Cautious welcome for market town plans

Plans to safeguard East Anglia's historic market towns from harm by out-of-town developments have been unveiled by the Government.The changes to planning policy are aimed at giving local councils more power to resist potentially damaging retail parks and large supermarkets.

Plans to safeguard East Anglia's historic market towns from harm by out-of-town developments have been unveiled by the Government.

The changes to planning policy are aimed at giving local councils more power to resist potentially damaging retail parks and large supermarkets.

However it has been met with scepticism by communities who say they will need to look at the small print before gauging how effective it will be in the fight to keep town centres and local markets thriving.

Housing and planning minister John Healey has published the new advice for Town Hall planners and said many high streets had been “hit hard by a double whammy of the downturn and out-of-town retail parks”.


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The revised guidelines keep rules to ensure most central town centre sites are developed first for shops, leisure and offices rather than out-of-town sites that lure high street shoppers away.

A tougher 'impact test' is also being introduced, replacing the dysfunctional 'needs test' and which allows councils to assess development that could harm town centres against key factors including climate change, impact on the high street, consumer choice, consumer spending and jobs.

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Local authorities will also have to make markets an integral part of the vision for their town centres, enhancing existing markets and, where appropriate, re-introducing or creating new ones.

Markets minister Rosie Winterton said: “Norfolk has a great market town heritage and Norwich is one of the biggest and finest markets in the East. Markets like this all over the country have had a tough time recently with competition from out-of-town supermarkets and discount stores but they are a vital part of the local economy creating jobs, attracting more people to town centres and providing good value fresh produce.”

Fakenham mayor Mike Coates gave a cautious welcome to the policy changes, which he hopes will protect the thriving weekly market, while helping to fill some of the vacant business premises in the town centre.

He said: "If it is actually giving towns more say about the development of their town centres then it can only be good. But if it is just words on paper then it is a waste of time. It has got to have some credence to make a difference to a town like ours.”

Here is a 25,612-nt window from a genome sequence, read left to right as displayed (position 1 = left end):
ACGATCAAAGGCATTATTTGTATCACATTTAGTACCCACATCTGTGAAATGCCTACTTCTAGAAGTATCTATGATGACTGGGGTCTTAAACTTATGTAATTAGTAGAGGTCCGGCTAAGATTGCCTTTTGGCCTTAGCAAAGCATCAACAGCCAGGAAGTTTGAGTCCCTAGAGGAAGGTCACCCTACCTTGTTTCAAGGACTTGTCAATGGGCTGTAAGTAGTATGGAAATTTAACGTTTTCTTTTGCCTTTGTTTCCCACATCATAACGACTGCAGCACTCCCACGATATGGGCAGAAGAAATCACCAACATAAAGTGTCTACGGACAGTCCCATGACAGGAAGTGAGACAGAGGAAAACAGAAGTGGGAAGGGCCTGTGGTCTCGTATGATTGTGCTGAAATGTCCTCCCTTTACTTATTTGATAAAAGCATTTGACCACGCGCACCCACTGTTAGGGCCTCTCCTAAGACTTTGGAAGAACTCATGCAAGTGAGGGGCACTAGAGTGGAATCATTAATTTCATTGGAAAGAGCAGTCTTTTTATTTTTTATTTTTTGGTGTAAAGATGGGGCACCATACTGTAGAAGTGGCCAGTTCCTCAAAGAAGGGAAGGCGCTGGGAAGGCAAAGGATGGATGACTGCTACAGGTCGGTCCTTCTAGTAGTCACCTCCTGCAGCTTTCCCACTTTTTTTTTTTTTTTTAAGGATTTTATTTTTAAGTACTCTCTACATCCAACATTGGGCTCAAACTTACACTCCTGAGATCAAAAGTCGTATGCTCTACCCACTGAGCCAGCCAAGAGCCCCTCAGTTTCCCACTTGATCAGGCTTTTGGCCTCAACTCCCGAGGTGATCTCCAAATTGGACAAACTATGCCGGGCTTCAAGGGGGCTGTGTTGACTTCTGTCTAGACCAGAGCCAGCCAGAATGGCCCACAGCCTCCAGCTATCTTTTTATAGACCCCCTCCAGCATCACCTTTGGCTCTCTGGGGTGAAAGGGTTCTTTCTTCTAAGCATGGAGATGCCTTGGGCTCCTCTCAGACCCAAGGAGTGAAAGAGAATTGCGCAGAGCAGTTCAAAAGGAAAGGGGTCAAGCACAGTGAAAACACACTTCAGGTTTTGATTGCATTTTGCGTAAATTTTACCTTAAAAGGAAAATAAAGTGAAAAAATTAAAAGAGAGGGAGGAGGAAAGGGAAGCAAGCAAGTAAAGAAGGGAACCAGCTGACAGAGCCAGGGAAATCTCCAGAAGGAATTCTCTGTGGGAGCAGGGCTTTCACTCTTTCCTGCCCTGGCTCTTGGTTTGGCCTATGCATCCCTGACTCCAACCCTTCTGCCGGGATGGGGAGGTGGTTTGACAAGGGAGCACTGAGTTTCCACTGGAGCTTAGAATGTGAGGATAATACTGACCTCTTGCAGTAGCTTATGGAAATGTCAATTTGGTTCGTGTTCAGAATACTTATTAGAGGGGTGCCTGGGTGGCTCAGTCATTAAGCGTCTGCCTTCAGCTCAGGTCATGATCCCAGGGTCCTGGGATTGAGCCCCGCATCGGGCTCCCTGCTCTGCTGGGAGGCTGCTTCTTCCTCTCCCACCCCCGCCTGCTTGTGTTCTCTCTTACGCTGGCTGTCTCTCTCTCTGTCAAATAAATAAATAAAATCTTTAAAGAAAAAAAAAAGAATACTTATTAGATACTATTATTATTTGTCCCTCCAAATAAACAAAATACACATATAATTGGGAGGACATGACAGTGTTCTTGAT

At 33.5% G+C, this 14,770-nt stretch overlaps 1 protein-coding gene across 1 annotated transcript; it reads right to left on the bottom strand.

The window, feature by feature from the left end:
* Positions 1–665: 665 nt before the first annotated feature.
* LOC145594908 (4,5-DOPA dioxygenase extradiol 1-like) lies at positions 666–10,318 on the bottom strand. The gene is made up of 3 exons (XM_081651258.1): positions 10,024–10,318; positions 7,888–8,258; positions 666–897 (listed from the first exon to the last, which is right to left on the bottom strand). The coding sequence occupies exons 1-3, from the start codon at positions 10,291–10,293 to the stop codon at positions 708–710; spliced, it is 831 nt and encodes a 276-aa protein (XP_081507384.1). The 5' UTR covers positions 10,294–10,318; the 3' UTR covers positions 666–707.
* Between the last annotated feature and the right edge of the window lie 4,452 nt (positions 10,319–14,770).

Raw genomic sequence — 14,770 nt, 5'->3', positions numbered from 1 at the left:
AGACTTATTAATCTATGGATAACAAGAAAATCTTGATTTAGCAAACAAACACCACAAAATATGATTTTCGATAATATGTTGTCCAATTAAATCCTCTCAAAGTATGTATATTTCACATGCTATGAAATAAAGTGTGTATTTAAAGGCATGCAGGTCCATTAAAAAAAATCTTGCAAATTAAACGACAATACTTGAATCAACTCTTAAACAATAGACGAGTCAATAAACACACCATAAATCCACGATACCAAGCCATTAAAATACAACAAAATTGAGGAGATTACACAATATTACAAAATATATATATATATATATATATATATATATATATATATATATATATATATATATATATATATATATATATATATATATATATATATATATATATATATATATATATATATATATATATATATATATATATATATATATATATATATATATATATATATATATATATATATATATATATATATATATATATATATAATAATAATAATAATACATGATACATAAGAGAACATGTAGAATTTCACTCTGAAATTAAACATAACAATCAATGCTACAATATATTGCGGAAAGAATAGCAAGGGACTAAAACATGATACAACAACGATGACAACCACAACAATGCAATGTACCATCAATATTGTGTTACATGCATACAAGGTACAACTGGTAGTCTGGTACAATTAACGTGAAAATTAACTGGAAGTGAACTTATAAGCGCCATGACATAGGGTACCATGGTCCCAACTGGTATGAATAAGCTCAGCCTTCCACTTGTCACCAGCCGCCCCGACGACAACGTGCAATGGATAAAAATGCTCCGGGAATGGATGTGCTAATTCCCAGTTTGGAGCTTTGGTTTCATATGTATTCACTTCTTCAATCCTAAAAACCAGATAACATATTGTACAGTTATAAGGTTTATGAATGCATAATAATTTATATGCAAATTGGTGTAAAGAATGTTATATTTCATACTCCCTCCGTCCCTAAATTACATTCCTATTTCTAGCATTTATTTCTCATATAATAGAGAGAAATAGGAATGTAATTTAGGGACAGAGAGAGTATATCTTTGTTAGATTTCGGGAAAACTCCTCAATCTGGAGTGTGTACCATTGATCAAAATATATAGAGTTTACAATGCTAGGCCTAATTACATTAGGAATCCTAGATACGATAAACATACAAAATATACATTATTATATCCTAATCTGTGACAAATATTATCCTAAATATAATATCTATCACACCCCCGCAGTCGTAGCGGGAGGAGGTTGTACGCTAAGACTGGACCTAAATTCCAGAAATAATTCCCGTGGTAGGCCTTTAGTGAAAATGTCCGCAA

Barry Coleman, leader of Great Yarmouth Borough Council, said it was a continual battle to look after the town centre to make sure it remains at the heart of the community.

Although he welcomed the proposals, Mr Coleman said: "We have heard this sort of thing before from the government. “The small print will be have to be looked at.”

The Association of Convenience Stores (ACS), which represents more than 33,500 local shops, remains unconvinced the new guidelines will halt supermarkets from undermining the character of town centres.

ACS chief executive James Lowman said: “Ministers have claimed today that the new planning policy is tougher, will promote town centres and protect small shops, but the detail does not match the rhetoric.

“This new policy will weigh heavily on under-resourced planning departments in local councils, who will have to interpret and implement a policy that is ambitious, contradictory and highly subjective.”

The Sheringham store wars saga has seen Tesco trying to build a store in Cromer Road, on the fringe of the town centre, for more than a decade, in the face of fierce opposition from traders and town councillors and a campaign group who say it would destroy the existing vibrant town centre. Tesco argue it would help by bringing more people in, and they would walk to other shops too.

At a planning meeting next month it will go head-to-head with a rival plan put forward by a local landowner for an eco-friendly store.

Dereham currently has a waiting list of traders wanting to attend on Fridays, thanks to a rent reduction and the town council promoting its Tuesday, Friday and farmers' market.

Traders claim the town did feel the effect of having an out-of-town Tesco superstore, but it has also expanded its town centre with a new shopping area opened nearly five years ago - although a second phase of this development has yet to be built.

Mayor Ann Bowyer said: "I welcome any new initiative which focuses on markets and town centres in this economic climate.”

In Diss residents objected to plans for a large Tesco store in 2005, claiming that it would have a negative impact on local stores in the area.

However, the planning application was granted and the new store opened in 2005, creating more than 200 jobs, and the following year the nearby Morrisons supermarket was also extended, creating an extra 80 jobs.

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